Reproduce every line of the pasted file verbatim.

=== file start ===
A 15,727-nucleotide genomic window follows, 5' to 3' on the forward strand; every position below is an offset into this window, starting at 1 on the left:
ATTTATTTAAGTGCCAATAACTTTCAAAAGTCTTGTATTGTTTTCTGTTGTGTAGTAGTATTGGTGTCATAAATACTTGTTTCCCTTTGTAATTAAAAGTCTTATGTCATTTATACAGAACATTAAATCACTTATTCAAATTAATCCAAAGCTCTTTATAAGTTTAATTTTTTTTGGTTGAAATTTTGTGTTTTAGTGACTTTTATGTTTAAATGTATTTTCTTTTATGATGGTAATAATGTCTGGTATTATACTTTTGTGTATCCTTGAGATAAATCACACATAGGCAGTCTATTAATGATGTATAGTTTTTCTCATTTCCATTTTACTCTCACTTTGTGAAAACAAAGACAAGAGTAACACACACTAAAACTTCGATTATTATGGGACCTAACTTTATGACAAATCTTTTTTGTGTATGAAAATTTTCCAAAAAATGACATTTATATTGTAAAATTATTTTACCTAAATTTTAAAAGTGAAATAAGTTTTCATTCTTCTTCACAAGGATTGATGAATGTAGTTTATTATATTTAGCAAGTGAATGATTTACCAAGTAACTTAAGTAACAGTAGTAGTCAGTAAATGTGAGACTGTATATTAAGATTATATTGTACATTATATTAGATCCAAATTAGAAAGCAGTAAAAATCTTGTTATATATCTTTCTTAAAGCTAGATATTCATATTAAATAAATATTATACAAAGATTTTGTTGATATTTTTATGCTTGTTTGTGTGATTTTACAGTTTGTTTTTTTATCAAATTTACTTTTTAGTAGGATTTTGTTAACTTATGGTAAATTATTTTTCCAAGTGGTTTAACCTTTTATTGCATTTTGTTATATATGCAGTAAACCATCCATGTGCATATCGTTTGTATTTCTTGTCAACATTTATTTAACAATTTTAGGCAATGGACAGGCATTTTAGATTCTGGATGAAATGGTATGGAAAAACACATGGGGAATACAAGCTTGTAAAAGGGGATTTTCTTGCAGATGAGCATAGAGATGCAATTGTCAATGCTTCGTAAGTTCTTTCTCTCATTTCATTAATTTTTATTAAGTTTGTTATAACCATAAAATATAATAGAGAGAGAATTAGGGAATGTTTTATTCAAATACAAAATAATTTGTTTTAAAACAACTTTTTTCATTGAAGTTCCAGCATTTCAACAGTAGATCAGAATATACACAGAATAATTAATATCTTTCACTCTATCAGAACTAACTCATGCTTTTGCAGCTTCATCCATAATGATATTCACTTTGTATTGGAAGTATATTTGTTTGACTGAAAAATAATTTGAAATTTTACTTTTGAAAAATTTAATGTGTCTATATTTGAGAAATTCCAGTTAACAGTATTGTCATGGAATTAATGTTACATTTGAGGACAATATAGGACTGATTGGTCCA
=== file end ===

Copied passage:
A 15,727-nucleotide genomic window follows, 5' to 3' on the forward strand; every position below is an offset into this window, starting at 1 on the left:
ATTTATTTAAGTGCCAATAACTTTCAAAAGTCTTGTATTGTTTTCTGTTGTGTAGTAGTATTGGTGTCATAAATACTTGTTTCCCTTTGTAATTAAAAGTCTTATGTCATTTATACAGAACATTAAATCACTTATTCAAATTAATCCAAAGCTCTTTATAAGTTTAATTTTTTTTGGTTGAAATTTTGTGTTTTAGTGACTTTTATGTTTAAATGTATTTTCTTTTATGATGGTAATAATGTCTGGTATTATACTTTTGTGTATCCTTGAGATAAATCACACATAGGCAGTCTATTAATGATGTATAGTTTTTCTCATTTCCATTTTACTCTCACTTTGTGAAAACAAAGACAAGAGTAACACACACTAAAACTTCGATTATTATGGGACCTAACTTTATGACAAATCTTTTTTGTGTATGAAAATTTTCCAAAAAATGACATTTATATTGTAAAATTATTTTACCTAAATTTTAAAAGTGAAATAAGTTTTCATTCTTCTTCACAAGGATTGATGAATGTAGTTTATTATATTTAGCAAGTGAATGATTTACCAAGTAACTTAAGTAACAGTAGTAGTCAGTAAATGTGAGACTGTATATTAAGATTATATTGTACATTATATTAGATCCAAATTAGAAAGCAGTAAAAATCTTGTTATATATCTTTCTTAAAGCTAGATATTCATATTAAATAAATATTATACAAAGATTTTGTTGATATTTTTATGCTTGTTTGTGTGATTTTACAGTTTGTTTTTTTATCAAATTTACTTTTTAGTAGGATTTTGTTAACTTATGGTAAATTATTTTTCCAAGTGGTTTAACCTTTTATTGCATTTTGTTATATATGCAGTAAACCATCCATGTGCATATCGTTTGTATTTCTTGTCAACATTTATTTAACAATTTTAGGCAATGGACAGGCATTTTAGATTCTGGATGAAATGGTATGGAAAAACACATGGGGAATACAAGCTTGTAAAAGGGGATTTTCTTGCAGATGAGCATAGAGATGCAATTGTCAATGCTTCGTAAGTTCTTTCTCTCATTTCATTAATTTTTATTAAGTTTGTTATAACCATAAAATATAATAGAGAGAGAATTAGGGAATGTTTTATTCAAATACAAAATAATTTGTTTTAAAACAACTTTTTTCATTGAAGTTCCAGCATTTCAACAGTAGATCAGAATATACACAGAATAATTAATATCTTTCACTCTATCAGAACTAACTCATGCTTTTGCAGCTTCATCCATAATGATATTCACTTTGTATTGGAAGTATATTTGTTTGACTGAAAAATAATTTGAAATTTTACTTTTGAAAAATTTAATGTGTCTATATTTGAGAAATTCCAGTTAACAGTATTGTCATGGAATTAATGTTACATTTGAGGACAATATAGGACTGATTGGTCCA